Lead Free solder , Sn Ag & Cu

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Ricardus

WILL SOLDER FOR FOOD
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Dec 2, 2018
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Gold said:
It always surprises me when I go through a whole roll of solder.

Since I started using the 62/36/2, I've gone through 2 rolls. It feels kinds good knowing you've built a lot of things.
 

Whoops

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I want to try the 63/37 type solder although can't find it in my local electronics stores.
They just have 60/40 and lead-free.

Where do you guys buy the 63/37 stuff?
 

totoxraymond

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They have some on Farnell.

https://fr.farnell.com/c/outils-fournitures-de-production/stations-de-soudage-accessoires/soudure/fils-de-soudure?alliage-de-la-soudure=63-37-sn-pb
 

Whoops

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totoxraymond said:
They have some on Farnell.

https://fr.farnell.com/c/outils-fournitures-de-production/stations-de-soudage-accessoires/soudure/fils-de-soudure?alliage-de-la-soudure=63-37-sn-pb

Nice mate, thanks
 

JAY X

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605
Hi!

I use lead free solder SN/cu alloy with flux. And is relativelly easy to solder, except on thermal relief pads.

Would spraying flux on the pads easy the solder process?.

When desoldering, i apply paste flux and leaded solder to melt the lead- free joints...so applying flux over the board should help soldering...or not?

Jay x
 

Rob Flinn

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They phased out lead solder due to the ROHS directive when I was teaching soldering at a college. Fortunately me for they had a few 500gram reels of solder that they were unable to use from that point. The downside was that the poor students had to learn to solder with the lead free solder which just used to roll around in a blob on there soldering iron tips & wouldn't really stick to anything.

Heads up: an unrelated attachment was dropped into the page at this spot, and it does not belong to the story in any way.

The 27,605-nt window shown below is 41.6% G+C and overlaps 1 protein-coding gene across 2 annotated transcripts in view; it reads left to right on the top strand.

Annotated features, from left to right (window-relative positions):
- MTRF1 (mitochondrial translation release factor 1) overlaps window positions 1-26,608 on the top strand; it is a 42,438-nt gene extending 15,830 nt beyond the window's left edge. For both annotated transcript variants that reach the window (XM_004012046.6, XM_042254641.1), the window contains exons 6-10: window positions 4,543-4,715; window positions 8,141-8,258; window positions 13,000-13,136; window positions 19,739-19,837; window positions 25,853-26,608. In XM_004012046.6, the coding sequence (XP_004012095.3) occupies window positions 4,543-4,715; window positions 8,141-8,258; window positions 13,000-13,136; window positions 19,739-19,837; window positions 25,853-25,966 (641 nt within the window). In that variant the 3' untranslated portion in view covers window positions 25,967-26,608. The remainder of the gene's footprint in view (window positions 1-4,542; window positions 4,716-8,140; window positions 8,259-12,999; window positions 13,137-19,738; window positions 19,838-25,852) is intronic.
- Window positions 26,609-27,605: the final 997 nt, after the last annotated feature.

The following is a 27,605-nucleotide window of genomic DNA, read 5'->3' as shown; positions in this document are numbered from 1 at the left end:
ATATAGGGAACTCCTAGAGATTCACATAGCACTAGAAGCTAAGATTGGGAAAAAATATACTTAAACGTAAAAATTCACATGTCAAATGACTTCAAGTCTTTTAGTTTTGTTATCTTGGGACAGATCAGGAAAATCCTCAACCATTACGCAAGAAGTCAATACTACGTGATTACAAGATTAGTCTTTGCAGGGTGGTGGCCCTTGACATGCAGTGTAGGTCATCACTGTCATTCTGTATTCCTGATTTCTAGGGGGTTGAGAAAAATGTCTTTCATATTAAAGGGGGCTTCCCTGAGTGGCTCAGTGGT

In my view it's possibly the cleanliness of the work environment that makes it difficult to hand solder with. When you see flow soldered boards it always seems to work well, but then most flow soldering plants are like walking into an operating theatre in terms of how clean they are
 

Whoops

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I think lead-free solder it’s awfull and my experience with it is pretty bad.
I will make sure that I have enough stock of 60/40 solder for my Lifetime as I think one day it’s sale will be banned, by then I will be sorted with some KGs of stock
 
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FIX

Paul Wolff
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May 5, 2021
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For what it's worth department, the older NASA certification had a sequence for lead soldering, where you basically do a 1-2-3-4-5,

1&2, touch the joint and heat it, 3, apply solder, 4 wait, 5 remove.

With lead free, I found to get a nice looking joint, 1, place solder to joint, 2&3 heat while loading more solder if needed, 4 remove.

This uses the solder to melt and heat the joint faster, but once it flows, you get off quickly.

When buying solder, some manufacturers specify the rosin core diameter, you want to buy the one that has the most, because the flux it what keeps the solder flowing nicely and doesn't make it look like crappy sand paper afterwards...
 

sahib

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For a long time I have been using lead-free Delta SAC305 on production. It was giving me all sorts of griefs like developing air bubbles and splutter, whiskers and so on. But I am now half way through the reel and a couple weeks ago all suddenly disappeared and now giving me quite consistent results. The only thing it does is the usual muck it develops after so many hours of soldering. So, I leave the boards overnight and brush off the muck the next day. I do not use any cleaning stuff. The picture on the right is with the muck, and the one on the left after brushing.

The soldering iron I use is not temperature controlled, and I have not changed the tip for almost 20 years now. I am not bulls*itting. I have been using it on lead free, leaded, dipping it into solder past and everything else. Any other thing would have got aids by now but this thing keeps going. The tip temperature reaches around 290 degrees (measured on my temperature sensor) which is quite high but not an issue for me as I get in and out of a solder node in about a second (reciting "one thousand" from my photography days).
 

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